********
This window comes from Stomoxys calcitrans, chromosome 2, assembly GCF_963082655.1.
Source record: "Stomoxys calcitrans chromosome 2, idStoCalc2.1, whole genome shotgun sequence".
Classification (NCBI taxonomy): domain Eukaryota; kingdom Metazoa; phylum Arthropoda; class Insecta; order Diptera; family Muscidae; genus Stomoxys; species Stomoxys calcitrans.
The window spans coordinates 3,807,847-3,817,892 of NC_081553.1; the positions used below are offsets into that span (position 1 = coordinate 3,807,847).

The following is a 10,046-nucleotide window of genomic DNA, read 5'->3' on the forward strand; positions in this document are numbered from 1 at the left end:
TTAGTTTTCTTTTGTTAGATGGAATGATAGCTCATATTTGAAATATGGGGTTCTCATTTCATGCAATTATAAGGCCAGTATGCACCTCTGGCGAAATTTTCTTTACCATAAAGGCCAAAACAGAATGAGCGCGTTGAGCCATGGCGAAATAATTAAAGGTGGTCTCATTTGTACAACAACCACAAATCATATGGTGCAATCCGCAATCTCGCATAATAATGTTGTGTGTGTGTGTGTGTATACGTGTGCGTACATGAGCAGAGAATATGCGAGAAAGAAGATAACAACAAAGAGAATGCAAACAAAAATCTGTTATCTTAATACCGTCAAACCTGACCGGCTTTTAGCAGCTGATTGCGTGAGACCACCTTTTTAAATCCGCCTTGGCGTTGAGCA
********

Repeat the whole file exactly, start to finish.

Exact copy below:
This window comes from Stomoxys calcitrans, chromosome 2, assembly GCF_963082655.1.
Source record: "Stomoxys calcitrans chromosome 2, idStoCalc2.1, whole genome shotgun sequence".
Classification (NCBI taxonomy): domain Eukaryota; kingdom Metazoa; phylum Arthropoda; class Insecta; order Diptera; family Muscidae; genus Stomoxys; species Stomoxys calcitrans.
The window spans coordinates 3,807,847-3,817,892 of NC_081553.1; the positions used below are offsets into that span (position 1 = coordinate 3,807,847).

The following is a 10,046-nucleotide window of genomic DNA, read 5'->3' on the forward strand; positions in this document are numbered from 1 at the left end:
TTAGTTTTCTTTTGTTAGATGGAATGATAGCTCATATTTGAAATATGGGGTTCTCATTTCATGCAATTATAAGGCCAGTATGCACCTCTGGCGAAATTTTCTTTACCATAAAGGCCAAAACAGAATGAGCGCGTTGAGCCATGGCGAAATAATTAAAGGTGGTCTCATTTGTACAACAACCACAAATCATATGGTGCAATCCGCAATCTCGCATAATAATGTTGTGTGTGTGTGTGTGTATACGTGTGCGTACATGAGCAGAGAATATGCGAGAAAGAAGATAACAACAAAGAGAATGCAAACAAAAATCTGTTATCTTAATACCGTCAAACCTGACCGGCTTTTAGCAGCTGATTGCGTGAGACCACCTTTTTAAATCCGCCTTGGCGTTGAGCA